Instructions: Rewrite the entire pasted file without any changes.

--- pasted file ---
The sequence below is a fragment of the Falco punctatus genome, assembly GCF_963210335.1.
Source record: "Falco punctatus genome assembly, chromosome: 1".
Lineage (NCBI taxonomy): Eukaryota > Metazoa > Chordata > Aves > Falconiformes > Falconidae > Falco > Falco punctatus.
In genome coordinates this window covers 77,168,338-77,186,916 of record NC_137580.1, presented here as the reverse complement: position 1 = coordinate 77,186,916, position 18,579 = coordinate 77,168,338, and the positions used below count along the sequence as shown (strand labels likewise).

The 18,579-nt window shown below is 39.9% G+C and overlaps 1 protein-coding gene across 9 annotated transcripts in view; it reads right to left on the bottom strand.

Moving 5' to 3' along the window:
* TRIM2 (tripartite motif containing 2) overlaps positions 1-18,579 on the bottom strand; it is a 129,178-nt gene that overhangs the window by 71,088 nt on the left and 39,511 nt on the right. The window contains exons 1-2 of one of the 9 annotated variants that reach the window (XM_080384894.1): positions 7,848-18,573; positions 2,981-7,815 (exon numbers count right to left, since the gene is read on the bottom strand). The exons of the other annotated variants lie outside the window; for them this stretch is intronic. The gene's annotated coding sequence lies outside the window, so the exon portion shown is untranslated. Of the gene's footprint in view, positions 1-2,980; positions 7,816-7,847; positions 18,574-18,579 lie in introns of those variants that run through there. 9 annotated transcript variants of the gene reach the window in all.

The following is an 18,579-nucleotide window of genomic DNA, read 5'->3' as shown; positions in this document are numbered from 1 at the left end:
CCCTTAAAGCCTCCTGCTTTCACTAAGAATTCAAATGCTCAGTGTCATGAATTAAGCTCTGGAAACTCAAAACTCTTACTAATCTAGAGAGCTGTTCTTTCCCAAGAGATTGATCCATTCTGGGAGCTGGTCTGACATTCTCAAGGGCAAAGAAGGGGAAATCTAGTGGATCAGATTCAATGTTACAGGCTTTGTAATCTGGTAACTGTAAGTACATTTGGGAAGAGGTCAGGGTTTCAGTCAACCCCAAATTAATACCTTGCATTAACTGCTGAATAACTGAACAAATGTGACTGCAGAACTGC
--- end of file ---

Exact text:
The sequence below is a fragment of the Falco punctatus genome, assembly GCF_963210335.1.
Source record: "Falco punctatus genome assembly, chromosome: 1".
Lineage (NCBI taxonomy): Eukaryota > Metazoa > Chordata > Aves > Falconiformes > Falconidae > Falco > Falco punctatus.
In genome coordinates this window covers 77,168,338-77,186,916 of record NC_137580.1, presented here as the reverse complement: position 1 = coordinate 77,186,916, position 18,579 = coordinate 77,168,338, and the positions used below count along the sequence as shown (strand labels likewise).

The 18,579-nt window shown below is 39.9% G+C and overlaps 1 protein-coding gene across 9 annotated transcripts in view; it reads right to left on the bottom strand.

Moving 5' to 3' along the window:
* TRIM2 (tripartite motif containing 2) overlaps positions 1-18,579 on the bottom strand; it is a 129,178-nt gene that overhangs the window by 71,088 nt on the left and 39,511 nt on the right. The window contains exons 1-2 of one of the 9 annotated variants that reach the window (XM_080384894.1): positions 7,848-18,573; positions 2,981-7,815 (exon numbers count right to left, since the gene is read on the bottom strand). The exons of the other annotated variants lie outside the window; for them this stretch is intronic. The gene's annotated coding sequence lies outside the window, so the exon portion shown is untranslated. Of the gene's footprint in view, positions 1-2,980; positions 7,816-7,847; positions 18,574-18,579 lie in introns of those variants that run through there. 9 annotated transcript variants of the gene reach the window in all.

The following is an 18,579-nucleotide window of genomic DNA, read 5'->3' as shown; positions in this document are numbered from 1 at the left end:
CCCTTAAAGCCTCCTGCTTTCACTAAGAATTCAAATGCTCAGTGTCATGAATTAAGCTCTGGAAACTCAAAACTCTTACTAATCTAGAGAGCTGTTCTTTCCCAAGAGATTGATCCATTCTGGGAGCTGGTCTGACATTCTCAAGGGCAAAGAAGGGGAAATCTAGTGGATCAGATTCAATGTTACAGGCTTTGTAATCTGGTAACTGTAAGTACATTTGGGAAGAGGTCAGGGTTTCAGTCAACCCCAAATTAATACCTTGCATTAACTGCTGAATAACTGAACAAATGTGACTGCAGAACTGC